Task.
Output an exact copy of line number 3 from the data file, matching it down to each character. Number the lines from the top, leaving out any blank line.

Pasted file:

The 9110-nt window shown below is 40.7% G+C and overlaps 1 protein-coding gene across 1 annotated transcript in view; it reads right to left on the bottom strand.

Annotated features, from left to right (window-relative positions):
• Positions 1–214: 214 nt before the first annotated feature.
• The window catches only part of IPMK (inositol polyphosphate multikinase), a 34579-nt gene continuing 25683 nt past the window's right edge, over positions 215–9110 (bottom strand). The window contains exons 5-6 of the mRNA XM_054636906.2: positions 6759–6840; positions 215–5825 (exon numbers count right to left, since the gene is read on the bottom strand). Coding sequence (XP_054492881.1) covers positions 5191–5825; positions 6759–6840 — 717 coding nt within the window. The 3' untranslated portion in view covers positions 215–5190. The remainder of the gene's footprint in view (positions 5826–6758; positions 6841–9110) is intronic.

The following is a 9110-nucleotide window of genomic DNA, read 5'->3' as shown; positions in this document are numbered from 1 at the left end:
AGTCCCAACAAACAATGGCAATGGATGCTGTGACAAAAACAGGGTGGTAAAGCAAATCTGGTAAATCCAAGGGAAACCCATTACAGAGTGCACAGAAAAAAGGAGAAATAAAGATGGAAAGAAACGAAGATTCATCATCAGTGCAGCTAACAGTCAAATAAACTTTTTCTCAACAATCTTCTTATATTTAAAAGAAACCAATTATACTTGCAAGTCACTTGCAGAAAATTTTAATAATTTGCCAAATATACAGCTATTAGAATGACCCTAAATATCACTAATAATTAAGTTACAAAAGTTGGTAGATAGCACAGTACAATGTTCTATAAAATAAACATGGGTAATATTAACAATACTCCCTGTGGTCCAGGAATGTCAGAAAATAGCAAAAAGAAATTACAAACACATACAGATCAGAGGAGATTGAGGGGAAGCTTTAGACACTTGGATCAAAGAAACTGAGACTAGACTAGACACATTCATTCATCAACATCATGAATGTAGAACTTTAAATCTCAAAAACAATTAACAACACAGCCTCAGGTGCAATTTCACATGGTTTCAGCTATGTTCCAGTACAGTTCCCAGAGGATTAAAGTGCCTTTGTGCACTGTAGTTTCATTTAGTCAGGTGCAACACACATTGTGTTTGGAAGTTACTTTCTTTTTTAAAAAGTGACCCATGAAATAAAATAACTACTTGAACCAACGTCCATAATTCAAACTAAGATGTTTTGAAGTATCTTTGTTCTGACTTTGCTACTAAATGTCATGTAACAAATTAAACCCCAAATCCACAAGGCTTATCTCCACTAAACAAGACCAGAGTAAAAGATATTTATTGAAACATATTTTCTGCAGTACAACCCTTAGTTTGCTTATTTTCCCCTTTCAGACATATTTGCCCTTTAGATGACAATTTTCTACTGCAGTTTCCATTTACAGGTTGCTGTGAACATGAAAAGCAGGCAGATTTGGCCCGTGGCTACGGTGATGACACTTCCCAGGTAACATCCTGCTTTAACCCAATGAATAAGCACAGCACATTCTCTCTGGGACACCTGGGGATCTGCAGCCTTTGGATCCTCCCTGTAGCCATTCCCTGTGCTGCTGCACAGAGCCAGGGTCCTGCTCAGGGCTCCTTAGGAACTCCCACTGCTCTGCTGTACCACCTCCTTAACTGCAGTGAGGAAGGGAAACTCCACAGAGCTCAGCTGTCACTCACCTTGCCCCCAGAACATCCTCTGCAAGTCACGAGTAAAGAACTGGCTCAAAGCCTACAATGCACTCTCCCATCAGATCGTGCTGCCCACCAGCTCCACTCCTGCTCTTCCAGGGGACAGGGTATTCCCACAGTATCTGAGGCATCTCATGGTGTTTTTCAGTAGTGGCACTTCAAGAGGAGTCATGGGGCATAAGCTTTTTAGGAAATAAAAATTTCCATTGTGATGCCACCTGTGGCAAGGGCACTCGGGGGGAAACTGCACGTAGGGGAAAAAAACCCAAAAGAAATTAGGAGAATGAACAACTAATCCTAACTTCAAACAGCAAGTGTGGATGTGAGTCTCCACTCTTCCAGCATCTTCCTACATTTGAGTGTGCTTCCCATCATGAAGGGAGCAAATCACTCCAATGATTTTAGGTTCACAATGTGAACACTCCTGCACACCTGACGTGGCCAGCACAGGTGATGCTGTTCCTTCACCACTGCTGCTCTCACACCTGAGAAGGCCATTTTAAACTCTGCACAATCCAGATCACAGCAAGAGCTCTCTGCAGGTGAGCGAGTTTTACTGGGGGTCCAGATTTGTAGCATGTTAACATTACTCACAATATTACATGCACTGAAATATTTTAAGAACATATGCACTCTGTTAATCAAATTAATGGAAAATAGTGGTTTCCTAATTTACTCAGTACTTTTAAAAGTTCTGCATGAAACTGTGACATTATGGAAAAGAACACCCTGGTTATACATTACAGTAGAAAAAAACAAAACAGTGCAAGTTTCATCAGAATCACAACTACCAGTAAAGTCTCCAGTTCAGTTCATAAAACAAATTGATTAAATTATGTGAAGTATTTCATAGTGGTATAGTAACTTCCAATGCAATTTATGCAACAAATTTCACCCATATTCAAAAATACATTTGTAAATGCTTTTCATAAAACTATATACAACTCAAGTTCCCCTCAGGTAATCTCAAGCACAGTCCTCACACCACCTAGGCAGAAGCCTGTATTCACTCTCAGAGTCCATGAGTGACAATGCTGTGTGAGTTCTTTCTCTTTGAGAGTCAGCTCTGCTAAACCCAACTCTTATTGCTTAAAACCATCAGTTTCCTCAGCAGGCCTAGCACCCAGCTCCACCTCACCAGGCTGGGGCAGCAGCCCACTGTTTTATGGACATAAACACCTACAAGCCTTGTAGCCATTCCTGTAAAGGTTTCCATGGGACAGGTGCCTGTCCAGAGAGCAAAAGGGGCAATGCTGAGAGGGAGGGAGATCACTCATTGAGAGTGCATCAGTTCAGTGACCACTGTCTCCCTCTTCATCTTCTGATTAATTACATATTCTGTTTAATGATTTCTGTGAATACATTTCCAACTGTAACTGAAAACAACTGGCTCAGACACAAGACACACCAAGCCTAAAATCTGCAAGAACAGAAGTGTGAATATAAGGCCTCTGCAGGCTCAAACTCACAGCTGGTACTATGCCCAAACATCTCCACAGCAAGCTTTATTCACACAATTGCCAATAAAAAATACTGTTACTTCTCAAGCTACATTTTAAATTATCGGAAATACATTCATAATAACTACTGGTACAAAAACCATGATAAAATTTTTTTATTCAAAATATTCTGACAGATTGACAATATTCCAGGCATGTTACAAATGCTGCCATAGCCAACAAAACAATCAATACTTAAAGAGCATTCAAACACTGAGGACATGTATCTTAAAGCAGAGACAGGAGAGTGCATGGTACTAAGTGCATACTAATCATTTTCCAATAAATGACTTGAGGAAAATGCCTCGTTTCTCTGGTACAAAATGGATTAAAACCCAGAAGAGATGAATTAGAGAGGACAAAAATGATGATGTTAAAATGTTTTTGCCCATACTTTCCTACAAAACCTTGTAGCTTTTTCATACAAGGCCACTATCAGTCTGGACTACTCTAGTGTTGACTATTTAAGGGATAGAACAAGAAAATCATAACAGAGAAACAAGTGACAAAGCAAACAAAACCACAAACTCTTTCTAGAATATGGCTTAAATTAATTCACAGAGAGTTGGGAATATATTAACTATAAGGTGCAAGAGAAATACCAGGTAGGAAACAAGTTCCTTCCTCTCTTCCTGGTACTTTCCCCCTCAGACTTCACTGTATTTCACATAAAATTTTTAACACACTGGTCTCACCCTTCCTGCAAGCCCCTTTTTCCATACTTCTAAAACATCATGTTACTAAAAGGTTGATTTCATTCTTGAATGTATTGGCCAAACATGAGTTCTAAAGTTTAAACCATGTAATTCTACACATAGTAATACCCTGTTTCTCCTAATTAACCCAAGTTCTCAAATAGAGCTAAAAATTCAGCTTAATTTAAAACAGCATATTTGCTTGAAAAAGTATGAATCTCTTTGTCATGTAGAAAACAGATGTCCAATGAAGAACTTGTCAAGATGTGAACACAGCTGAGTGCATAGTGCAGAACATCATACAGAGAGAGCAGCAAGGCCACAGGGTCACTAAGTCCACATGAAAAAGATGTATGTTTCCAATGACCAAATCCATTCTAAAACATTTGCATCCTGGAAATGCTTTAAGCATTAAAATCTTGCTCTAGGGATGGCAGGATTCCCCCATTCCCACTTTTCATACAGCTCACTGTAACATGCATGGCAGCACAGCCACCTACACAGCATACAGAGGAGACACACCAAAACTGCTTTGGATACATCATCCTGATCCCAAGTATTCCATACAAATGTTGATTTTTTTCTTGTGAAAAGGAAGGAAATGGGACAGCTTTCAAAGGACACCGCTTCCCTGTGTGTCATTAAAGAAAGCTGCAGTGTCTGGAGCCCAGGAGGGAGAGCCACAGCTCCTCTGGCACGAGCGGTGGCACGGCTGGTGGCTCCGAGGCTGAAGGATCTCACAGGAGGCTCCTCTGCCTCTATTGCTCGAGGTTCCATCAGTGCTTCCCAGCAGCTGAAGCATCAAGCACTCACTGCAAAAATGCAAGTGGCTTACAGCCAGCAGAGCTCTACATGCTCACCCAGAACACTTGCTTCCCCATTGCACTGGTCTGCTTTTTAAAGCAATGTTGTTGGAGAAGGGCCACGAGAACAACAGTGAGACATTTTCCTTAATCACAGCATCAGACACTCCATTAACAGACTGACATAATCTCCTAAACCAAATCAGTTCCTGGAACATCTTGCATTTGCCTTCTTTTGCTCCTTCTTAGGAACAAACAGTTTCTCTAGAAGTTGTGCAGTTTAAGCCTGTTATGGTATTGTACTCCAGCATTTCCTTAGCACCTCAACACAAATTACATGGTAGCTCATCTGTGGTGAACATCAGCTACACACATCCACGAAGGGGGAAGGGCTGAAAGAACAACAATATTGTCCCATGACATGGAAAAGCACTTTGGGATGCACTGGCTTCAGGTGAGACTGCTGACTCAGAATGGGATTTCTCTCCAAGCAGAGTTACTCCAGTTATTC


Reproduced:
• Positions 1–214: 214 nt before the first annotated feature.